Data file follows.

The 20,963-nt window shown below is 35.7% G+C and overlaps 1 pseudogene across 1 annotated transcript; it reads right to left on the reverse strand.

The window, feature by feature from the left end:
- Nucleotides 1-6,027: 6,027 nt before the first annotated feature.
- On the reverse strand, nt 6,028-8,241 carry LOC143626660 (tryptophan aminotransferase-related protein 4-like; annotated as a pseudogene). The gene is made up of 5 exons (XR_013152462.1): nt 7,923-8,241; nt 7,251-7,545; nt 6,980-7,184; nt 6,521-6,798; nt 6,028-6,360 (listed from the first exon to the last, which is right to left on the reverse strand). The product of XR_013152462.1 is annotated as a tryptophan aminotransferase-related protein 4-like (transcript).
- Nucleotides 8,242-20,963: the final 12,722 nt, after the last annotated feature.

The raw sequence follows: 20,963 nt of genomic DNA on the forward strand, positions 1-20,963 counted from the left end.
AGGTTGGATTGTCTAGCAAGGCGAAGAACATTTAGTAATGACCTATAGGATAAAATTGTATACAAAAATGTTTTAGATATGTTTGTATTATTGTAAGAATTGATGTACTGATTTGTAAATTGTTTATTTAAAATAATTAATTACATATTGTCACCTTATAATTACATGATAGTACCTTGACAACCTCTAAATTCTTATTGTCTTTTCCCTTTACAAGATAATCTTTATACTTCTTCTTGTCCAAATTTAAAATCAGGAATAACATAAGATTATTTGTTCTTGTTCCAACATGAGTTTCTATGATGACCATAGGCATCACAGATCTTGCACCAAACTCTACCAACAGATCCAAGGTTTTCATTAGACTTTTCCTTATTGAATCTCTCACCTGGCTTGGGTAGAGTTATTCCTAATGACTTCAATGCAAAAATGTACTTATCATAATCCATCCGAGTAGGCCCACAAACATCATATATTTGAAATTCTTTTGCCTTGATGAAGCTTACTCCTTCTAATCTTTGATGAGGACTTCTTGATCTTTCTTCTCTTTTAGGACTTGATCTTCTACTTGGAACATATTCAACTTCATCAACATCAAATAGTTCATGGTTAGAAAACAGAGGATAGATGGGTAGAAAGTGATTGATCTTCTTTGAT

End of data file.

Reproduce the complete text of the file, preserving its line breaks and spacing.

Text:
The 20,963-nt window shown below is 35.7% G+C and overlaps 1 pseudogene across 1 annotated transcript; it reads right to left on the reverse strand.

The window, feature by feature from the left end:
- Nucleotides 1-6,027: 6,027 nt before the first annotated feature.
- On the reverse strand, nt 6,028-8,241 carry LOC143626660 (tryptophan aminotransferase-related protein 4-like; annotated as a pseudogene). The gene is made up of 5 exons (XR_013152462.1): nt 7,923-8,241; nt 7,251-7,545; nt 6,980-7,184; nt 6,521-6,798; nt 6,028-6,360 (listed from the first exon to the last, which is right to left on the reverse strand). The product of XR_013152462.1 is annotated as a tryptophan aminotransferase-related protein 4-like (transcript).
- Nucleotides 8,242-20,963: the final 12,722 nt, after the last annotated feature.

The raw sequence follows: 20,963 nt of genomic DNA on the forward strand, positions 1-20,963 counted from the left end.
AGGTTGGATTGTCTAGCAAGGCGAAGAACATTTAGTAATGACCTATAGGATAAAATTGTATACAAAAATGTTTTAGATATGTTTGTATTATTGTAAGAATTGATGTACTGATTTGTAAATTGTTTATTTAAAATAATTAATTACATATTGTCACCTTATAATTACATGATAGTACCTTGACAACCTCTAAATTCTTATTGTCTTTTCCCTTTACAAGATAATCTTTATACTTCTTCTTGTCCAAATTTAAAATCAGGAATAACATAAGATTATTTGTTCTTGTTCCAACATGAGTTTCTATGATGACCATAGGCATCACAGATCTTGCACCAAACTCTACCAACAGATCCAAGGTTTTCATTAGACTTTTCCTTATTGAATCTCTCACCTGGCTTGGGTAGAGTTATTCCTAATGACTTCAATGCAAAAATGTACTTATCATAATCCATCCGAGTAGGCCCACAAACATCATATATTTGAAATTCTTTTGCCTTGATGAAGCTTACTCCTTCTAATCTTTGATGAGGACTTCTTGATCTTTCTTCTCTTTTAGGACTTGATCTTCTACTTGGAACATATTCAACTTCATCAACATCAAATAGTTCATGGTTAGAAAACAGAGGATAGATGGGTAGAAAGTGATTGATCTTCTTTGAT